When Teachers Procrastinate
Students aren’t the only ones who put off doing schoolwork. Every exam that a student procrastinates on studying for is also an exam that a teacher can procrastinate on grading.
A recent study dived into the topic of teacher procrastination by interviewing 27 teachers in Germany. Of those, 16 teachers said they had a problem with putting off work-related tasks at least sometimes.
So what about the other nine? Four of those were teachers who insisted that they never needlessly avoided tasks for their jobs. Seven said they did procrastinate sometimes but that they didn’t see it as a problem.
Some of these seven said that not only was procrastination not a problem but it might even be a positive thing. For example, one teacher described how the pressure of a last-minute deadline gave them “the feeling that I work more consistently and faster and that I can shut out everything else.”
Although it’s interesting that significant minorities of the teachers surveyed either never procrastinated or didn’t see procrastination as a negative thing, the researchers were especially interested in learning more about the teachers for whom procrastination was a problem.
Through interviews, it emerged that these teachers procrastinated on a variety of tasks, including correcting students’ exams and homework as well as administrative and organizational duties.
Commonly, teachers reported procrastinating simply because they didn’t enjoy certain tasks, which of course makes sense. According to the authors of the paper, teacher procrastination might be somewhat different than student procrastination insofar as it’s more often driven by finding tasks lacking in personal meaning rather than by doubting one’s ability to successfully complete tasks. For example, one teacher who was asked why they procrastinate responded:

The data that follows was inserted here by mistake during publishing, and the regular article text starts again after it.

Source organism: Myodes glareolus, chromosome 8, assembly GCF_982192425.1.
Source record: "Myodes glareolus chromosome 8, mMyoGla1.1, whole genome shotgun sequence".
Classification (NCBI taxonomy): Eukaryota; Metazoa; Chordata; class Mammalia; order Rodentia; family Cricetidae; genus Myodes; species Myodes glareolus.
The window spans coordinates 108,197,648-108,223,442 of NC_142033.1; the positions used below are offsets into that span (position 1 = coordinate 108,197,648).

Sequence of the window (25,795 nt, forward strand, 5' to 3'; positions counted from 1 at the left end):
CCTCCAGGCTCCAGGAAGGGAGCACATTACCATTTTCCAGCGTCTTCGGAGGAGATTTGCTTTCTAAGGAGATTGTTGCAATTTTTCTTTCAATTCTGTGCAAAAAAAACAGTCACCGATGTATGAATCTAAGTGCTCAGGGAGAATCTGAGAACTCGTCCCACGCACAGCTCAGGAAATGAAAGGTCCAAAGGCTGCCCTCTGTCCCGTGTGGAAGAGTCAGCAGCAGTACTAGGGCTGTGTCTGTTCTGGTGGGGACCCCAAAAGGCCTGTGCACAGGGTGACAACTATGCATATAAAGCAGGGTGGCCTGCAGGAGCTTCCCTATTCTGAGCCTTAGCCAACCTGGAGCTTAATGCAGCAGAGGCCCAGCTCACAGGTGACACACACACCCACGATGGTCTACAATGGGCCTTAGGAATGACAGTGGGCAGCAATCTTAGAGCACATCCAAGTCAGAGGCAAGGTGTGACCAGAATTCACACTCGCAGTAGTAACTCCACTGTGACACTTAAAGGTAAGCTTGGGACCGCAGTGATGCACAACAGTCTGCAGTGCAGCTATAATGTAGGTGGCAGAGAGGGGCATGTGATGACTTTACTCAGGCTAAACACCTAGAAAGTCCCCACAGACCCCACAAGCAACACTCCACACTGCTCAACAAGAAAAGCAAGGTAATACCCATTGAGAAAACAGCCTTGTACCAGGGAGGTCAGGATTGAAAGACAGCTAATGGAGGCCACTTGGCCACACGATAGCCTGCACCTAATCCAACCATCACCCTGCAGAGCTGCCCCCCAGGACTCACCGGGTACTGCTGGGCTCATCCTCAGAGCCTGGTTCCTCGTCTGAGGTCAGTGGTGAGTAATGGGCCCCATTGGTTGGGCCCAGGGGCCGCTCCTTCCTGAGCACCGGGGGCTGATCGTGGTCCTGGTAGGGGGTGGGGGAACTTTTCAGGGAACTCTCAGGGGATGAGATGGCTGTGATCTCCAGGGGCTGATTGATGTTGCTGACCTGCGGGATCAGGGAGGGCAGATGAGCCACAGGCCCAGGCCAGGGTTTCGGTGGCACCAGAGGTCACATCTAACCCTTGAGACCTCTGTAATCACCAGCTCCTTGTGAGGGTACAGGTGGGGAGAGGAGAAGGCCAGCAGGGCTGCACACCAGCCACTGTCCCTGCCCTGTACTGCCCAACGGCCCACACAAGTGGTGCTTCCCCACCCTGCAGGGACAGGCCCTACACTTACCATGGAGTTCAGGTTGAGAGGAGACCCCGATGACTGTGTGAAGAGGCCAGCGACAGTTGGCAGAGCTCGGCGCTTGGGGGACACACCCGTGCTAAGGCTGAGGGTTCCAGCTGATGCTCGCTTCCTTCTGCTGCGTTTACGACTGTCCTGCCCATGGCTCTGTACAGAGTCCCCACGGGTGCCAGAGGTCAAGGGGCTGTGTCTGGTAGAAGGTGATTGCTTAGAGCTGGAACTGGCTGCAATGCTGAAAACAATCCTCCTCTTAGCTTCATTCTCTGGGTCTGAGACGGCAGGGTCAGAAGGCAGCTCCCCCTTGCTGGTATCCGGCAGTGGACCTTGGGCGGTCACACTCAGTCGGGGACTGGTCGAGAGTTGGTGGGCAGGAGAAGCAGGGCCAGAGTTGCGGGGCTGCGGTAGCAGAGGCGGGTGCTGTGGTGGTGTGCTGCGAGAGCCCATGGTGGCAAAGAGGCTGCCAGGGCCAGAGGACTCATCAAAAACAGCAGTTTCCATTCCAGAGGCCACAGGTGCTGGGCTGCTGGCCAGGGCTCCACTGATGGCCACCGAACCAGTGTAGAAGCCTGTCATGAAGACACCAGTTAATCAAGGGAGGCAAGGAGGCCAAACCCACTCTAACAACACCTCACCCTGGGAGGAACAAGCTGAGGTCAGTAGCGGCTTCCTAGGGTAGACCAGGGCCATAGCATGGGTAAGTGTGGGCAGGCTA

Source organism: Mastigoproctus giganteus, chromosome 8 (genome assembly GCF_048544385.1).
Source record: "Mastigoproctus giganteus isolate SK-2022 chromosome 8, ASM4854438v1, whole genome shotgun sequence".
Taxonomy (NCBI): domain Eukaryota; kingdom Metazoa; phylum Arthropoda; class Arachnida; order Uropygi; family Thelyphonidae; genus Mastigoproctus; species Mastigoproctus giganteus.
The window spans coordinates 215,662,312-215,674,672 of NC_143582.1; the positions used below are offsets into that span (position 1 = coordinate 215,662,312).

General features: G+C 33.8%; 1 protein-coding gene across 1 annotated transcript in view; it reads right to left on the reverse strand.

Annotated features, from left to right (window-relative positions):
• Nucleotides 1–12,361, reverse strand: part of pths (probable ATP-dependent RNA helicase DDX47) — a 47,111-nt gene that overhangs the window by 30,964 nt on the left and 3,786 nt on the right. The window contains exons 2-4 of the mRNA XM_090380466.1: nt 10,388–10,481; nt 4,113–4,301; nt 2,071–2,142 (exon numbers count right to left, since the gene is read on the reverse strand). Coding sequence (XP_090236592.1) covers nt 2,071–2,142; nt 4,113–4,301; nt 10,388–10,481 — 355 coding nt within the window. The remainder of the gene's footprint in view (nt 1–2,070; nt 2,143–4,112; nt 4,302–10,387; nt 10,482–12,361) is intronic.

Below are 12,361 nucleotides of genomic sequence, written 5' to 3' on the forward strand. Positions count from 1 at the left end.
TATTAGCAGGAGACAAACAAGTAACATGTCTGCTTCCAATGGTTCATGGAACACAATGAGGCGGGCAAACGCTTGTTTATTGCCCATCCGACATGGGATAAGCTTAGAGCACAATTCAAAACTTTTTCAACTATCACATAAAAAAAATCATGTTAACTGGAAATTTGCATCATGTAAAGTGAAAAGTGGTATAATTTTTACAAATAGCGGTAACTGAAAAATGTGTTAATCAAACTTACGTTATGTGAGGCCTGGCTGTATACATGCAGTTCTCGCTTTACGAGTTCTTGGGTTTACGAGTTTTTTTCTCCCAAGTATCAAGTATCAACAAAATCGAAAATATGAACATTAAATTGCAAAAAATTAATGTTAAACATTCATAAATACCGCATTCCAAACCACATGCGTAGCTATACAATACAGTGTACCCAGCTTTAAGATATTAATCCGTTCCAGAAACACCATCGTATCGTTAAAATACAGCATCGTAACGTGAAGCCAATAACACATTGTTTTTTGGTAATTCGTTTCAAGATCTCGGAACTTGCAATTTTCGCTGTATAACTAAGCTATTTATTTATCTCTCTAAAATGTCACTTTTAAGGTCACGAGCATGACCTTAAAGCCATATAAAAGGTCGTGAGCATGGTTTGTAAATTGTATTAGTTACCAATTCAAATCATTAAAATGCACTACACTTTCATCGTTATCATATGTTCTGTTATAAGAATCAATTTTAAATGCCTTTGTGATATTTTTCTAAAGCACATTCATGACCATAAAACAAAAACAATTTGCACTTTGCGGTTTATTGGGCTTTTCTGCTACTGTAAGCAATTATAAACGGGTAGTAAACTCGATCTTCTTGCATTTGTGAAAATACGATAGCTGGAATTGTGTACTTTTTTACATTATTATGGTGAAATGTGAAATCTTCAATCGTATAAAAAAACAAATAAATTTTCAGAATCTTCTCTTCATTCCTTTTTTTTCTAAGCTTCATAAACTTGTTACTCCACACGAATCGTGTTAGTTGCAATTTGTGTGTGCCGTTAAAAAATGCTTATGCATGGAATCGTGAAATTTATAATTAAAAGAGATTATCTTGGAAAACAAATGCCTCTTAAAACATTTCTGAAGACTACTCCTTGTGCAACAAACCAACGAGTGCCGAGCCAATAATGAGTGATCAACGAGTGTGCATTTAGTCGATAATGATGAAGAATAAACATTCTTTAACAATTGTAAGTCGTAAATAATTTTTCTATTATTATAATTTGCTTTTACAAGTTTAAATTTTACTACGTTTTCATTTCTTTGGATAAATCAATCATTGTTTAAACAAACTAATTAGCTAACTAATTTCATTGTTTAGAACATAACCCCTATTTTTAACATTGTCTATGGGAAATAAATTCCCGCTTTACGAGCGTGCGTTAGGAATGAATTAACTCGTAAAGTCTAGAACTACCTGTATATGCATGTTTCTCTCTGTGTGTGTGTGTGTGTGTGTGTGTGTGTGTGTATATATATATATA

Because I just don’t like doing it. Because it is a lot of work and yes…. Because when you have about 29 exercise books lying there in front of you and well yes… it is just very cumbersome
The conditions at specific schools also seemed to play a role in teachers’ experiences. When teachers were required to do more work from home, such as when they didn’t have a sufficient workspace or access to a computer at school, they were more likely to procrastinate.
That’s worth noting since teachers stand out in the extent to which they’re often required to take their work home with them. It suggests that schools might end up with more productive, more engaged teachers when they make sure to limit the work teachers are required to do outside the workplace.
Generally, teachers reported procrastination as a moderately stressful factor in their lives. In other words, delaying work-related tasks wasn’t a major source of stress that completely turned teachers’ lives upside down, but it did make a real difference.
The study was primarily focused on studying the problem rather than finding the best solutions to procrastination as a source of stress for teachers. That said, some of the findings suggest that if schools look into ways of supporting teachers in this area, such as by limiting take-home work and tedious administrative tasks, that will probably yield positive results for both teachers and students.